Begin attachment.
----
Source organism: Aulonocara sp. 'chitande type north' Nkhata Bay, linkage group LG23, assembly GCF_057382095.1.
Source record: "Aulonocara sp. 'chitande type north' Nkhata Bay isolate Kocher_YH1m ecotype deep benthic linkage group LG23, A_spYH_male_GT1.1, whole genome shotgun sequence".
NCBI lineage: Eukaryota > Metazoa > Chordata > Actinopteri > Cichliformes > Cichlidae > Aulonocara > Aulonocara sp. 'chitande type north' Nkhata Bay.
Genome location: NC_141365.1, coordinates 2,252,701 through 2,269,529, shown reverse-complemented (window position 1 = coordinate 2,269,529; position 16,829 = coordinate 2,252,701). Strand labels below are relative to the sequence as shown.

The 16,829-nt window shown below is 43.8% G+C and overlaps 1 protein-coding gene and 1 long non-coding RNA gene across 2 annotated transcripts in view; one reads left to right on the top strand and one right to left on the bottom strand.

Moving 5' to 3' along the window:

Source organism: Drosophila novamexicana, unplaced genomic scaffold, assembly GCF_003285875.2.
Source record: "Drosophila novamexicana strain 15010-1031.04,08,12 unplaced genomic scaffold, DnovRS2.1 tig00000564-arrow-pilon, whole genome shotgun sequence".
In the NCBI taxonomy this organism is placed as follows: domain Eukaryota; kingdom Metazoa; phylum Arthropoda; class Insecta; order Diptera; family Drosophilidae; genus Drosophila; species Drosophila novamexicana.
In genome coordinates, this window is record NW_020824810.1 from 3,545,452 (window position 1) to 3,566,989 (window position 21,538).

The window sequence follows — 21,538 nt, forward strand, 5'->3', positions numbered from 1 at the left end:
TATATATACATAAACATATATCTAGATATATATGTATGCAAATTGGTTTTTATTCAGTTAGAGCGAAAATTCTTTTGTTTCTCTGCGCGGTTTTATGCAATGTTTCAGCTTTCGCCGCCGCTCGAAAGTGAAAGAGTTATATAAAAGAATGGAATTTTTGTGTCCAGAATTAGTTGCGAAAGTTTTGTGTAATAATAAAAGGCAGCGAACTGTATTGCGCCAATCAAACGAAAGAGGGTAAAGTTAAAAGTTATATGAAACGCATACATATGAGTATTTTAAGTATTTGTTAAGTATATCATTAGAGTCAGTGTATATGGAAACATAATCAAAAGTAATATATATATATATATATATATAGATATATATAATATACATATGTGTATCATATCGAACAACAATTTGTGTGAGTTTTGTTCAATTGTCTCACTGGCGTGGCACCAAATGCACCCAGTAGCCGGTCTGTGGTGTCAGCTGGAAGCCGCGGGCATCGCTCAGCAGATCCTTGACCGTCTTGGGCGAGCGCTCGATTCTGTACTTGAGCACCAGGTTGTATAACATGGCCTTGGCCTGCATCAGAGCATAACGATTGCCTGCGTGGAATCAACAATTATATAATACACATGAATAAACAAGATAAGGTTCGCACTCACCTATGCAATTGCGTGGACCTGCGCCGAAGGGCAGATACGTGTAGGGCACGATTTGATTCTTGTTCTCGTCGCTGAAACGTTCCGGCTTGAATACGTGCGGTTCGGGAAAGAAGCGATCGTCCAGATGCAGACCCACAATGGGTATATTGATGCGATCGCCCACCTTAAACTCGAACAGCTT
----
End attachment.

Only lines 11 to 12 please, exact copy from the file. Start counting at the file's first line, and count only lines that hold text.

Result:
The window sequence follows — 21,538 nt, forward strand, 5'->3', positions numbered from 1 at the left end:
TATATATACATAAACATATATCTAGATATATATGTATGCAAATTGGTTTTTATTCAGTTAGAGCGAAAATTCTTTTGTTTCTCTGCGCGGTTTTATGCAATGTTTCAGCTTTCGCCGCCGCTCGAAAGTGAAAGAGTTATATAAAAGAATGGAATTTTTGTGTCCAGAATTAGTTGCGAAAGTTTTGTGTAATAATAAAAGGCAGCGAACTGTATTGCGCCAATCAAACGAAAGAGGGTAAAGTTAAAAGTTATATGAAACGCATACATATGAGTATTTTAAGTATTTGTTAAGTATATCATTAGAGTCAGTGTATATGGAAACATAATCAAAAGTAATATATATATATATATATATATAGATATATATAATATACATATGTGTATCATATCGAACAACAATTTGTGTGAGTTTTGTTCAATTGTCTCACTGGCGTGGCACCAAATGCACCCAGTAGCCGGTCTGTGGTGTCAGCTGGAAGCCGCGGGCATCGCTCAGCAGATCCTTGACCGTCTTGGGCGAGCGCTCGATTCTGTACTTGAGCACCAGGTTGTATAACATGGCCTTGGCCTGCATCAGAGCATAACGATTGCCTGCGTGGAATCAACAATTATATAATACACATGAATAAACAAGATAAGGTTCGCACTCACCTATGCAATTGCGTGGACCTGCGCCGAAGGGCAGATACGTGTAGGGCACGATTTGATTCTTGTTCTCGTCGCTGAAACGTTCCGGCTTGAATACGTGCGGTTCGGGAAAGAAGCGATCGTCCAGATGCAGACCCACAATGGGTATATTGATGCGATCGCCCACCTTAAACTCGAACAGCTT